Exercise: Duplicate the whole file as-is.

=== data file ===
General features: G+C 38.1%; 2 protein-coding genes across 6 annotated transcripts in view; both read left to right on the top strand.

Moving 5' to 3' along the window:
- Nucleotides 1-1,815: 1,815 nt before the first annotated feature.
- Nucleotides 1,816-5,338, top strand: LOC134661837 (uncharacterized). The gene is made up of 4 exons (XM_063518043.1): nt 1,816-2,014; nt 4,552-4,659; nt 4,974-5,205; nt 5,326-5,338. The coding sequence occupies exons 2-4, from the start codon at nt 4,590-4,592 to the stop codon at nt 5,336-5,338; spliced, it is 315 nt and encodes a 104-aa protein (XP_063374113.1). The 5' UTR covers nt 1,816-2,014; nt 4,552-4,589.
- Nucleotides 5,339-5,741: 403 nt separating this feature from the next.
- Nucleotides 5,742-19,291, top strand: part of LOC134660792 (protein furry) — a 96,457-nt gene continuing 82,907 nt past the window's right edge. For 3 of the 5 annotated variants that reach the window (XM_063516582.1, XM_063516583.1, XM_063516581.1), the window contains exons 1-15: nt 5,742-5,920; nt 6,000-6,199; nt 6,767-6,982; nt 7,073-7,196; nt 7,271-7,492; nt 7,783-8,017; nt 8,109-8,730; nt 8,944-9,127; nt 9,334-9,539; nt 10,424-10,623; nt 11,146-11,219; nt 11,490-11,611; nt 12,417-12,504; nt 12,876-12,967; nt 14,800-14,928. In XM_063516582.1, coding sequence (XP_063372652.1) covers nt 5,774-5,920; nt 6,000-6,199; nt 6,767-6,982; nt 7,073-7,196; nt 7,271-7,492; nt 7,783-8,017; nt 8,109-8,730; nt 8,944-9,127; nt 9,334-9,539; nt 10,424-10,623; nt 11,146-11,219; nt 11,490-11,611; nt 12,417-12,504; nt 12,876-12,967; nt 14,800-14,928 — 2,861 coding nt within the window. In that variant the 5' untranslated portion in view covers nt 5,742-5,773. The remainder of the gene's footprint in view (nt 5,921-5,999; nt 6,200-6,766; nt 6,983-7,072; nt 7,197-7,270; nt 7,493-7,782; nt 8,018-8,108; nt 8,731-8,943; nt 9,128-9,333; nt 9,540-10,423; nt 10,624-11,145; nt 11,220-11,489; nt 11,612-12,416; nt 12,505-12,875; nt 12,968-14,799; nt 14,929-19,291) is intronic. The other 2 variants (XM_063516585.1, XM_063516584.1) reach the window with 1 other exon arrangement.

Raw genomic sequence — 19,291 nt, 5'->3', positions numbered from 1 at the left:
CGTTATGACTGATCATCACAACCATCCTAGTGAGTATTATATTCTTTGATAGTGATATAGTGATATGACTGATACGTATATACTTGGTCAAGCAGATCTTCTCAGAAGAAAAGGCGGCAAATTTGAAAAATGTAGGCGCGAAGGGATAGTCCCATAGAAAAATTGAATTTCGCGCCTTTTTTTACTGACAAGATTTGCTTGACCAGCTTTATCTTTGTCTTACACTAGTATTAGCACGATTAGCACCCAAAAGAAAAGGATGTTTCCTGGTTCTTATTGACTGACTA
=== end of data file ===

General features: G+C 38.1%; 2 protein-coding genes across 6 annotated transcripts in view; both read left to right on the top strand.

Moving 5' to 3' along the window:
- Nucleotides 1-1,815: 1,815 nt before the first annotated feature.
- Nucleotides 1,816-5,338, top strand: LOC134661837 (uncharacterized). The gene is made up of 4 exons (XM_063518043.1): nt 1,816-2,014; nt 4,552-4,659; nt 4,974-5,205; nt 5,326-5,338. The coding sequence occupies exons 2-4, from the start codon at nt 4,590-4,592 to the stop codon at nt 5,336-5,338; spliced, it is 315 nt and encodes a 104-aa protein (XP_063374113.1). The 5' UTR covers nt 1,816-2,014; nt 4,552-4,589.
- Nucleotides 5,339-5,741: 403 nt separating this feature from the next.
- Nucleotides 5,742-19,291, top strand: part of LOC134660792 (protein furry) — a 96,457-nt gene continuing 82,907 nt past the window's right edge. For 3 of the 5 annotated variants that reach the window (XM_063516582.1, XM_063516583.1, XM_063516581.1), the window contains exons 1-15: nt 5,742-5,920; nt 6,000-6,199; nt 6,767-6,982; nt 7,073-7,196; nt 7,271-7,492; nt 7,783-8,017; nt 8,109-8,730; nt 8,944-9,127; nt 9,334-9,539; nt 10,424-10,623; nt 11,146-11,219; nt 11,490-11,611; nt 12,417-12,504; nt 12,876-12,967; nt 14,800-14,928. In XM_063516582.1, coding sequence (XP_063372652.1) covers nt 5,774-5,920; nt 6,000-6,199; nt 6,767-6,982; nt 7,073-7,196; nt 7,271-7,492; nt 7,783-8,017; nt 8,109-8,730; nt 8,944-9,127; nt 9,334-9,539; nt 10,424-10,623; nt 11,146-11,219; nt 11,490-11,611; nt 12,417-12,504; nt 12,876-12,967; nt 14,800-14,928 — 2,861 coding nt within the window. In that variant the 5' untranslated portion in view covers nt 5,742-5,773. The remainder of the gene's footprint in view (nt 5,921-5,999; nt 6,200-6,766; nt 6,983-7,072; nt 7,197-7,270; nt 7,493-7,782; nt 8,018-8,108; nt 8,731-8,943; nt 9,128-9,333; nt 9,540-10,423; nt 10,624-11,145; nt 11,220-11,489; nt 11,612-12,416; nt 12,505-12,875; nt 12,968-14,799; nt 14,929-19,291) is intronic. The other 2 variants (XM_063516585.1, XM_063516584.1) reach the window with 1 other exon arrangement.

Raw genomic sequence — 19,291 nt, 5'->3', positions numbered from 1 at the left:
CGTTATGACTGATCATCACAACCATCCTAGTGAGTATTATATTCTTTGATAGTGATATAGTGATATGACTGATACGTATATACTTGGTCAAGCAGATCTTCTCAGAAGAAAAGGCGGCAAATTTGAAAAATGTAGGCGCGAAGGGATAGTCCCATAGAAAAATTGAATTTCGCGCCTTTTTTTACTGACAAGATTTGCTTGACCAGCTTTATCTTTGTCTTACACTAGTATTAGCACGATTAGCACCCAAAAGAAAAGGATGTTTCCTGGTTCTTATTGACTGACTA